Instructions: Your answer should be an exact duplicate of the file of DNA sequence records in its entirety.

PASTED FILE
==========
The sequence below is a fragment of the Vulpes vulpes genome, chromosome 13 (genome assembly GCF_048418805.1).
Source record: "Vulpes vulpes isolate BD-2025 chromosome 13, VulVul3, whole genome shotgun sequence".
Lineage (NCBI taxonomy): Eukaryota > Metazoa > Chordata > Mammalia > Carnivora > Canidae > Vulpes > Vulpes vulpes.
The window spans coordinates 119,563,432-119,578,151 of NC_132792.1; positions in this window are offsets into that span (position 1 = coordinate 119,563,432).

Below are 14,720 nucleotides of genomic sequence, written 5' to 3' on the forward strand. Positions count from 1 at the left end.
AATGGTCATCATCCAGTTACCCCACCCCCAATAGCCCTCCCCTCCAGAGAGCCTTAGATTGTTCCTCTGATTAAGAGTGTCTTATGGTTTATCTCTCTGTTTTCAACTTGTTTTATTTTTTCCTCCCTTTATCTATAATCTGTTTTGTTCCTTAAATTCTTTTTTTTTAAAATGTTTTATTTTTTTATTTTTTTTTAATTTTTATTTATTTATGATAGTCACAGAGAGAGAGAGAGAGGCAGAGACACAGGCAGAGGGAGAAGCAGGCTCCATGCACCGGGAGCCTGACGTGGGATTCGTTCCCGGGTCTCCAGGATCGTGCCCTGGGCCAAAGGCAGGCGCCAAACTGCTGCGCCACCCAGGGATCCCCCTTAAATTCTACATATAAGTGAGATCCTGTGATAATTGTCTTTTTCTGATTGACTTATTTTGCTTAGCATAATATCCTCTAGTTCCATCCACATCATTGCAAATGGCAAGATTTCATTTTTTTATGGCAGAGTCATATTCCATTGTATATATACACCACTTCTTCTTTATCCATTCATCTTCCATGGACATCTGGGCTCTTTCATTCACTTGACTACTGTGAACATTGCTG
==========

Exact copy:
The sequence below is a fragment of the Vulpes vulpes genome, chromosome 13 (genome assembly GCF_048418805.1).
Source record: "Vulpes vulpes isolate BD-2025 chromosome 13, VulVul3, whole genome shotgun sequence".
Lineage (NCBI taxonomy): Eukaryota > Metazoa > Chordata > Mammalia > Carnivora > Canidae > Vulpes > Vulpes vulpes.
The window spans coordinates 119,563,432-119,578,151 of NC_132792.1; positions in this window are offsets into that span (position 1 = coordinate 119,563,432).

Below are 14,720 nucleotides of genomic sequence, written 5' to 3' on the forward strand. Positions count from 1 at the left end.
AATGGTCATCATCCAGTTACCCCACCCCCAATAGCCCTCCCCTCCAGAGAGCCTTAGATTGTTCCTCTGATTAAGAGTGTCTTATGGTTTATCTCTCTGTTTTCAACTTGTTTTATTTTTTCCTCCCTTTATCTATAATCTGTTTTGTTCCTTAAATTCTTTTTTTTTAAAATGTTTTATTTTTTTATTTTTTTTTAATTTTTATTTATTTATGATAGTCACAGAGAGAGAGAGAGAGGCAGAGACACAGGCAGAGGGAGAAGCAGGCTCCATGCACCGGGAGCCTGACGTGGGATTCGTTCCCGGGTCTCCAGGATCGTGCCCTGGGCCAAAGGCAGGCGCCAAACTGCTGCGCCACCCAGGGATCCCCCTTAAATTCTACATATAAGTGAGATCCTGTGATAATTGTCTTTTTCTGATTGACTTATTTTGCTTAGCATAATATCCTCTAGTTCCATCCACATCATTGCAAATGGCAAGATTTCATTTTTTTATGGCAGAGTCATATTCCATTGTATATATACACCACTTCTTCTTTATCCATTCATCTTCCATGGACATCTGGGCTCTTTCATTCACTTGACTACTGTGAACATTGCTG